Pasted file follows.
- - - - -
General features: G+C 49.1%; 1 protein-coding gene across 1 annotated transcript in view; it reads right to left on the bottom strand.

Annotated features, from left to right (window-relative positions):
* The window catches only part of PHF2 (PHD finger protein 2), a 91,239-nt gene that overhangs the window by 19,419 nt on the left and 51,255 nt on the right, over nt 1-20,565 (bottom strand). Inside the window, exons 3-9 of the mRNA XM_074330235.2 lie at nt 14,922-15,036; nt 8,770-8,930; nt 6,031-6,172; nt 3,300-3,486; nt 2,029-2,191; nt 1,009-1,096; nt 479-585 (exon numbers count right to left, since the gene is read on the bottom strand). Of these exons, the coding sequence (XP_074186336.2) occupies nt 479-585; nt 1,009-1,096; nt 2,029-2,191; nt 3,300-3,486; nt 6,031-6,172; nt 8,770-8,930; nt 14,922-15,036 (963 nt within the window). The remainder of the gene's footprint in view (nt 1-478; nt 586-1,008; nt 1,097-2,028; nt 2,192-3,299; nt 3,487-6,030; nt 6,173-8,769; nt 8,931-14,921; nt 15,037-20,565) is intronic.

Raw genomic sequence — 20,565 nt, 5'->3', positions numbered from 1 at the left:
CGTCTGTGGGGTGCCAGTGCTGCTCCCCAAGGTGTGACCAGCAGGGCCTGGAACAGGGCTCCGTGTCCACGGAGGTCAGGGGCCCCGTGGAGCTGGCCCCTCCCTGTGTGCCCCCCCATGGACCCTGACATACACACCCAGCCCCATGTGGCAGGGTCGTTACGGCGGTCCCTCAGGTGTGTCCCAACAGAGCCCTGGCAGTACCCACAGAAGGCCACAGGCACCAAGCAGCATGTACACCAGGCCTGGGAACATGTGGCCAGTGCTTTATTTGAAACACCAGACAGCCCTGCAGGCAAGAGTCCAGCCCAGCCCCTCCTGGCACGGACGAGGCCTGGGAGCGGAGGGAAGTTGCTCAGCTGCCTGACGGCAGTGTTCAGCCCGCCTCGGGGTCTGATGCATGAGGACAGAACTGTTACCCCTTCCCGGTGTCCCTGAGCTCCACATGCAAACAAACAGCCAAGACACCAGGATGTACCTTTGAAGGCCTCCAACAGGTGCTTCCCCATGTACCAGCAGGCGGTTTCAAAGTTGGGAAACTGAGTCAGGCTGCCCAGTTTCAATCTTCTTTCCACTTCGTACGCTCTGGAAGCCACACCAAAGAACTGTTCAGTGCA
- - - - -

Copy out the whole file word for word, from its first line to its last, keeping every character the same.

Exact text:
General features: G+C 49.1%; 1 protein-coding gene across 1 annotated transcript in view; it reads right to left on the bottom strand.

Annotated features, from left to right (window-relative positions):
* The window catches only part of PHF2 (PHD finger protein 2), a 91,239-nt gene that overhangs the window by 19,419 nt on the left and 51,255 nt on the right, over nt 1-20,565 (bottom strand). Inside the window, exons 3-9 of the mRNA XM_074330235.2 lie at nt 14,922-15,036; nt 8,770-8,930; nt 6,031-6,172; nt 3,300-3,486; nt 2,029-2,191; nt 1,009-1,096; nt 479-585 (exon numbers count right to left, since the gene is read on the bottom strand). Of these exons, the coding sequence (XP_074186336.2) occupies nt 479-585; nt 1,009-1,096; nt 2,029-2,191; nt 3,300-3,486; nt 6,031-6,172; nt 8,770-8,930; nt 14,922-15,036 (963 nt within the window). The remainder of the gene's footprint in view (nt 1-478; nt 586-1,008; nt 1,097-2,028; nt 2,192-3,299; nt 3,487-6,030; nt 6,173-8,769; nt 8,931-14,921; nt 15,037-20,565) is intronic.

Raw genomic sequence — 20,565 nt, 5'->3', positions numbered from 1 at the left:
CGTCTGTGGGGTGCCAGTGCTGCTCCCCAAGGTGTGACCAGCAGGGCCTGGAACAGGGCTCCGTGTCCACGGAGGTCAGGGGCCCCGTGGAGCTGGCCCCTCCCTGTGTGCCCCCCCATGGACCCTGACATACACACCCAGCCCCATGTGGCAGGGTCGTTACGGCGGTCCCTCAGGTGTGTCCCAACAGAGCCCTGGCAGTACCCACAGAAGGCCACAGGCACCAAGCAGCATGTACACCAGGCCTGGGAACATGTGGCCAGTGCTTTATTTGAAACACCAGACAGCCCTGCAGGCAAGAGTCCAGCCCAGCCCCTCCTGGCACGGACGAGGCCTGGGAGCGGAGGGAAGTTGCTCAGCTGCCTGACGGCAGTGTTCAGCCCGCCTCGGGGTCTGATGCATGAGGACAGAACTGTTACCCCTTCCCGGTGTCCCTGAGCTCCACATGCAAACAAACAGCCAAGACACCAGGATGTACCTTTGAAGGCCTCCAACAGGTGCTTCCCCATGTACCAGCAGGCGGTTTCAAAGTTGGGAAACTGAGTCAGGCTGCCCAGTTTCAATCTTCTTTCCACTTCGTACGCTCTGGAAGCCACACCAAAGAACTGTTCAGTGCA